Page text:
Many CNC router designs use the supported/supported setup, but as you can probably tell you can get more speed out of your router by using the fixed/supported or fixed/fixed bearing support types. That said, there is no need to over-engineer your design.

Calculating Critical Speed

The important thing about the speed at which your lead screw operates is that at a point the rotation will resonate with the screw’s natural frequency. This leads to excessive vibration – it is a wave function, and the waves begin to amplify each other at this speed.

The formula for critical speed is as follows: CS = (4.76)(106)dN/l2. CS is your critical speed in revolutions per minute, d is the minor diameter of your lead screw, N is the fixity type (see the table above), and l is the unsupported length of your lead screw.

The important thing here is that the shaft speed you desire is below the critical speed. At or above the critical speed, the lead screw is likely to bend due to the rotational force. It is recommended that you do not exceed 80% of the critical speed to ensure you get the maximum service life out of your lead screw.

Calculating Column Strength

This is where the weight factor comes in – you need to determine whether the lead screw you have in mind is able to carry the weight of the components it is required to move. Meeting or exceeding the maximum column strength will likely bend or buckle your lead screw.

The formula for calculating column strength is as follows: Cl = (N x 14.03 x 106 x d4) / l2. Cl is your maximum load, N is your fixity type factor (refer to the above table), d is your lead screw’s minor diameter, and l is the unsupported length of your lead screw.

Once again, it’s best to err on the side of caution – do not treat the column strength as a target. Instead, aim for around 80% to be on the safe side. If you are not comfortable doing your own calculations, Roton Products has a nifty online calculator that you can use.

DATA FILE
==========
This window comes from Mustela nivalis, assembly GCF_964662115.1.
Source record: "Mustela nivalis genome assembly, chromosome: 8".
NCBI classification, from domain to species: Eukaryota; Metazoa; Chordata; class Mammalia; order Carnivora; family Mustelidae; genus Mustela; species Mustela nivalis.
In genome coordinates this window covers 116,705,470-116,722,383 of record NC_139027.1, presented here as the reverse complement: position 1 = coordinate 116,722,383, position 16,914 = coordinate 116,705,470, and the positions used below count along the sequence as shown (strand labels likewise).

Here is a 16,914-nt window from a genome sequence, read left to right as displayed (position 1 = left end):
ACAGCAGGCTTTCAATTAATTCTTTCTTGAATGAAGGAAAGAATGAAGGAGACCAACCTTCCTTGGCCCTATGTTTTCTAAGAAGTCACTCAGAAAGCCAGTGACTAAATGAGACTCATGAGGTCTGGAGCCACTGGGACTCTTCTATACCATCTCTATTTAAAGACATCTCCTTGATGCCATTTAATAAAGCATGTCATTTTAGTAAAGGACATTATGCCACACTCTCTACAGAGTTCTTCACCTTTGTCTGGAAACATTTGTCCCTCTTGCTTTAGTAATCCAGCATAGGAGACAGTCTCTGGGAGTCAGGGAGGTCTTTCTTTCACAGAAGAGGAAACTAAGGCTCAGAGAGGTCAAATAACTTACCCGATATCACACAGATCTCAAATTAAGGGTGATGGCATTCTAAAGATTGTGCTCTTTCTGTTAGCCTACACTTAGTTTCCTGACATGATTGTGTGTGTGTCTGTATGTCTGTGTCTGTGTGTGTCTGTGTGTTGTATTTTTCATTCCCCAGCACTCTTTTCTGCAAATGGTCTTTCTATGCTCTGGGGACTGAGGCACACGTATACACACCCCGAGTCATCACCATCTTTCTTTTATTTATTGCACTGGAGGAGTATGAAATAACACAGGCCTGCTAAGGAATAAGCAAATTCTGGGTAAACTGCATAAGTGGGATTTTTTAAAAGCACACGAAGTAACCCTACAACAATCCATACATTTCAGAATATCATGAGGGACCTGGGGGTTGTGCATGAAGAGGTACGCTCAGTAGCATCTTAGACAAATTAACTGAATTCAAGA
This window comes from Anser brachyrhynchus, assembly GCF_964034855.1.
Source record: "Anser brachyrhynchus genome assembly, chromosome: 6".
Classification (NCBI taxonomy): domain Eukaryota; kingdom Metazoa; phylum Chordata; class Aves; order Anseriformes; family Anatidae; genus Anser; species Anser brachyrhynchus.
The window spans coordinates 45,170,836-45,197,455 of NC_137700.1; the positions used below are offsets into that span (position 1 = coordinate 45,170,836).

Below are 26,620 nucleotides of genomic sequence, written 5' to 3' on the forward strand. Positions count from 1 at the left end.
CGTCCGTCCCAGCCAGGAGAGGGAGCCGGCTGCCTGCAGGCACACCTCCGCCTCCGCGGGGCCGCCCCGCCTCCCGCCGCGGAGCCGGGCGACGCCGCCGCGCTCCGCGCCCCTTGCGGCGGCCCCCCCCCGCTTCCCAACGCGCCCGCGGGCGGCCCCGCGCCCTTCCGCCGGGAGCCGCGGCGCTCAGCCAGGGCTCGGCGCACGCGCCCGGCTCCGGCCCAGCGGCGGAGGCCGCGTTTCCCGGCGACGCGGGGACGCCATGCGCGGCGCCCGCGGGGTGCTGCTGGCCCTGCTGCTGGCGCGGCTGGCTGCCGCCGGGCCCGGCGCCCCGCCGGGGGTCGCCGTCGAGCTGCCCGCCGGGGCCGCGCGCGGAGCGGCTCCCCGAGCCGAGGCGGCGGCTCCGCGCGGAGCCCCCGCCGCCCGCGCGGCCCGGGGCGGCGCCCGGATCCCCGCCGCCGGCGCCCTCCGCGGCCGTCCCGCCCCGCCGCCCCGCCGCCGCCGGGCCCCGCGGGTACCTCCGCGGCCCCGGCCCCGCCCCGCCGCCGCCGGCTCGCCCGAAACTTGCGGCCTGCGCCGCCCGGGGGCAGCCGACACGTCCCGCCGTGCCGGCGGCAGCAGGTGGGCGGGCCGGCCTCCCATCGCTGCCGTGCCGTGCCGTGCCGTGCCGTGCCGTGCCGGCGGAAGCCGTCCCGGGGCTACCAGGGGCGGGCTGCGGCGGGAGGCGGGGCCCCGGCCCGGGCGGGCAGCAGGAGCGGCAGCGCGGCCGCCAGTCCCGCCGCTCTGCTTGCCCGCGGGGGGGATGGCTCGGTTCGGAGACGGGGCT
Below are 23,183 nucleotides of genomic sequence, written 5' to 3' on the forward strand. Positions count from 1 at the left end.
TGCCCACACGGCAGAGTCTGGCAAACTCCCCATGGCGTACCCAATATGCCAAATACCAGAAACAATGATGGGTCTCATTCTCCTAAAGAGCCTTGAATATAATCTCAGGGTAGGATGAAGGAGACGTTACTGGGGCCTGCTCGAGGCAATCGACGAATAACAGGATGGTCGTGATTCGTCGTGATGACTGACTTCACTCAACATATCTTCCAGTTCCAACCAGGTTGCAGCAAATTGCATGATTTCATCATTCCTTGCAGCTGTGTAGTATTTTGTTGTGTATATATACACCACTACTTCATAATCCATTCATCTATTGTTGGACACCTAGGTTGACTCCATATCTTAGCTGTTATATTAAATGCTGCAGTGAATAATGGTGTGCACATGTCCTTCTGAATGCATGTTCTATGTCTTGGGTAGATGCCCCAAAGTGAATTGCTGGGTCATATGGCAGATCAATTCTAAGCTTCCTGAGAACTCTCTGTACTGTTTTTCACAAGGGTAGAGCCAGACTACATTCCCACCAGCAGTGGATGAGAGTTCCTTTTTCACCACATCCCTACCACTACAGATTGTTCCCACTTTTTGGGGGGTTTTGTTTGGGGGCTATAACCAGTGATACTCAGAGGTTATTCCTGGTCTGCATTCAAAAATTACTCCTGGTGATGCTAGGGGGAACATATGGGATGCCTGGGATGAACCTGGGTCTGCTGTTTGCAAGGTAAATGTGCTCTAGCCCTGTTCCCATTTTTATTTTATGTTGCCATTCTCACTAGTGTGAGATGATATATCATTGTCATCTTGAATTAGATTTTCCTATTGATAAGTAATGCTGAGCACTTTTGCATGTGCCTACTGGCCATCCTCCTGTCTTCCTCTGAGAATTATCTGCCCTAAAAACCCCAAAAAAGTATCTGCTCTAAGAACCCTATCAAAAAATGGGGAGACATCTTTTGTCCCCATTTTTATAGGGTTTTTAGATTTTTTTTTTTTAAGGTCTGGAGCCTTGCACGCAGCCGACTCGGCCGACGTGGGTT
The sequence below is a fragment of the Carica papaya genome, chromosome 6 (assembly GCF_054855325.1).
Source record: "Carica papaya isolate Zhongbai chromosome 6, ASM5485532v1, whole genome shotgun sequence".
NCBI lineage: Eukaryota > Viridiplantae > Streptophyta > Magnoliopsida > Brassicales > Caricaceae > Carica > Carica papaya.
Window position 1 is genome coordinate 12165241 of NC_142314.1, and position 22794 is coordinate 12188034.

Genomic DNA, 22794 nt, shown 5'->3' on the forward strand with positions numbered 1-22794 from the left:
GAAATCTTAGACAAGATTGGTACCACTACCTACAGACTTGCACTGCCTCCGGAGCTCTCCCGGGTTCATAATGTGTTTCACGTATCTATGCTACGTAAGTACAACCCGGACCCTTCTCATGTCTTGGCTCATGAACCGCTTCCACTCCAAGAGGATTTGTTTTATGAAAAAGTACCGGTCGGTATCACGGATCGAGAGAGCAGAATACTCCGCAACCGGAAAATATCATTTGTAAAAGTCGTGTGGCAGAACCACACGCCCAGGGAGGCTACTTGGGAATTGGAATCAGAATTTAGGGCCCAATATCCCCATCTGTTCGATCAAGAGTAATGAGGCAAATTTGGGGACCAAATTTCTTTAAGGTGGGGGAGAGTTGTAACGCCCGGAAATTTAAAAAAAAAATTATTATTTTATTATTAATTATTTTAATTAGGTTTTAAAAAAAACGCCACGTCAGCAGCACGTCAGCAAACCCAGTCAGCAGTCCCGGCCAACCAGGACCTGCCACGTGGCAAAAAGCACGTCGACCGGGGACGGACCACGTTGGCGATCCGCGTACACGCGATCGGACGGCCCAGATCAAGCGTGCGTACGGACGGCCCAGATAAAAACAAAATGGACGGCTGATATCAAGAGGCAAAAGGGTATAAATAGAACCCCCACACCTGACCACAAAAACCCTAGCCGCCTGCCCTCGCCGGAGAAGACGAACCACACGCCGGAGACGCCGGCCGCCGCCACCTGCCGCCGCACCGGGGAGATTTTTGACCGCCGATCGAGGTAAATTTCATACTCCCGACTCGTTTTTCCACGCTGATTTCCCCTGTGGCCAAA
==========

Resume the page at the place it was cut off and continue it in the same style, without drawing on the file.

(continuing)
Is the Load or Speed Too High for Your Lead Screw? Here Is What You Can Do

Now that you know what your critical speed and column strength figures are, you can compare these to your desired cutting speed and the weight of the components your lead screw is intended to hold. If you are uncomfortably close to or exceeding these important values, not all is lost.

Do the following if your target load or cutting speed is too high for the lead screw you have in mind:

  • Change the bearing support type. A fixed/supported or fixed/fixed support type will effectively increase both critical speed and column strength values.
  • Increase the screw diameter. Thicker lead screws are inherently stronger, handling higher loads and speeds.

The only other alternative is to change your design entirely to use a rack and pinion for linear actuation. Rack and pinion setups offer higher load-bearing capacities but also have their own set of considerations and weaknesses that are beyond the scope of this article.


Choosing the right lead screw is one of the most critical steps when designing and building your own CNC router – you must be sure that it can handle the desired load and rotational forces, or you will risk bending them, and a bent lead screw cannot be saved.

The bearing support style is a critical factor that can improve the strength of a lead screw, but if it is not practical to change this or you are already using a fixed/fixed support style, then it is best to opt for a thicker screw.